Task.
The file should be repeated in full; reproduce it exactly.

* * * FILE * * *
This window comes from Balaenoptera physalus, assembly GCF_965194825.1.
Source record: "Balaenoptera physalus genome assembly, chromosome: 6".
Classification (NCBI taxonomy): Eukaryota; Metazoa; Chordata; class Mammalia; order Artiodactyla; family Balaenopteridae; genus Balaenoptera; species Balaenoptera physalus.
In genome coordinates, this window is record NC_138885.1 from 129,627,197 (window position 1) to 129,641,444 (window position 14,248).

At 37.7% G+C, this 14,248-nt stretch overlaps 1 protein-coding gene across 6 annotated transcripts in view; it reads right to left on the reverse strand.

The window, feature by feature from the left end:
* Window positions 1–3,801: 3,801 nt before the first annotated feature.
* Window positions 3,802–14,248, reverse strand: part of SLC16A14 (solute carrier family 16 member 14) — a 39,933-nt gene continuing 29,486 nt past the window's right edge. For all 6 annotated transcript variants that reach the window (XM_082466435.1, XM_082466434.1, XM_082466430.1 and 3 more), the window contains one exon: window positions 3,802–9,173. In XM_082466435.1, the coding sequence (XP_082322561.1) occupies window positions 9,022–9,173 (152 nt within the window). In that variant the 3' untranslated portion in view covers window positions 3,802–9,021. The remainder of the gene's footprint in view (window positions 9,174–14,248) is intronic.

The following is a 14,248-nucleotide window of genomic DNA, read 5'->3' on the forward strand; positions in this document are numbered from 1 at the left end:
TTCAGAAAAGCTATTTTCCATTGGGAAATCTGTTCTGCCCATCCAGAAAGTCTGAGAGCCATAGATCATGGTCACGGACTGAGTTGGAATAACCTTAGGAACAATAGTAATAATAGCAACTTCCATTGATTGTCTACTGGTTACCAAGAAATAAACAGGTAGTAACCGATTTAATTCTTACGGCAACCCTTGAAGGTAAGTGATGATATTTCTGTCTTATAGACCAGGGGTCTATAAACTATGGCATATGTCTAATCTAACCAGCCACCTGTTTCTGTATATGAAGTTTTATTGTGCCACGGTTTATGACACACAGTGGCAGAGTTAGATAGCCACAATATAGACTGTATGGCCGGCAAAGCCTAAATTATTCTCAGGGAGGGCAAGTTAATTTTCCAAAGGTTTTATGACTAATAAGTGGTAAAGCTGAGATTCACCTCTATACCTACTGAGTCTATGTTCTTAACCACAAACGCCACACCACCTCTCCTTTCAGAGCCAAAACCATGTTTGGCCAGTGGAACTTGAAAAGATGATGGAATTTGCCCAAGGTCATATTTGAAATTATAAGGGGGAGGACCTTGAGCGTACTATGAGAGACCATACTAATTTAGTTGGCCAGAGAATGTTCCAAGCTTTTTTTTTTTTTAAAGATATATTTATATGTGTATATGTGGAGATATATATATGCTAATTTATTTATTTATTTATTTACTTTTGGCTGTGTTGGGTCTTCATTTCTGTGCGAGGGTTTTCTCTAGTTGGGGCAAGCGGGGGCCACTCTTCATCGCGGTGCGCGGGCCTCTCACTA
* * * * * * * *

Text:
This window comes from Balaenoptera physalus, assembly GCF_965194825.1.
Source record: "Balaenoptera physalus genome assembly, chromosome: 6".
Classification (NCBI taxonomy): Eukaryota; Metazoa; Chordata; class Mammalia; order Artiodactyla; family Balaenopteridae; genus Balaenoptera; species Balaenoptera physalus.
In genome coordinates, this window is record NC_138885.1 from 129,627,197 (window position 1) to 129,641,444 (window position 14,248).

At 37.7% G+C, this 14,248-nt stretch overlaps 1 protein-coding gene across 6 annotated transcripts in view; it reads right to left on the reverse strand.

The window, feature by feature from the left end:
* Window positions 1–3,801: 3,801 nt before the first annotated feature.
* Window positions 3,802–14,248, reverse strand: part of SLC16A14 (solute carrier family 16 member 14) — a 39,933-nt gene continuing 29,486 nt past the window's right edge. For all 6 annotated transcript variants that reach the window (XM_082466435.1, XM_082466434.1, XM_082466430.1 and 3 more), the window contains one exon: window positions 3,802–9,173. In XM_082466435.1, the coding sequence (XP_082322561.1) occupies window positions 9,022–9,173 (152 nt within the window). In that variant the 3' untranslated portion in view covers window positions 3,802–9,021. The remainder of the gene's footprint in view (window positions 9,174–14,248) is intronic.

The following is a 14,248-nucleotide window of genomic DNA, read 5'->3' on the forward strand; positions in this document are numbered from 1 at the left end:
TTCAGAAAAGCTATTTTCCATTGGGAAATCTGTTCTGCCCATCCAGAAAGTCTGAGAGCCATAGATCATGGTCACGGACTGAGTTGGAATAACCTTAGGAACAATAGTAATAATAGCAACTTCCATTGATTGTCTACTGGTTACCAAGAAATAAACAGGTAGTAACCGATTTAATTCTTACGGCAACCCTTGAAGGTAAGTGATGATATTTCTGTCTTATAGACCAGGGGTCTATAAACTATGGCATATGTCTAATCTAACCAGCCACCTGTTTCTGTATATGAAGTTTTATTGTGCCACGGTTTATGACACACAGTGGCAGAGTTAGATAGCCACAATATAGACTGTATGGCCGGCAAAGCCTAAATTATTCTCAGGGAGGGCAAGTTAATTTTCCAAAGGTTTTATGACTAATAAGTGGTAAAGCTGAGATTCACCTCTATACCTACTGAGTCTATGTTCTTAACCACAAACGCCACACCACCTCTCCTTTCAGAGCCAAAACCATGTTTGGCCAGTGGAACTTGAAAAGATGATGGAATTTGCCCAAGGTCATATTTGAAATTATAAGGGGGAGGACCTTGAGCGTACTATGAGAGACCATACTAATTTAGTTGGCCAGAGAATGTTCCAAGCTTTTTTTTTTTTTAAAGATATATTTATATGTGTATATGTGGAGATATATATATGCTAATTTATTTATTTATTTATTTACTTTTGGCTGTGTTGGGTCTTCATTTCTGTGCGAGGGTTTTCTCTAGTTGGGGCAAGCGGGGGCCACTCTTCATCGCGGTGCGCGGGCCTCTCACTA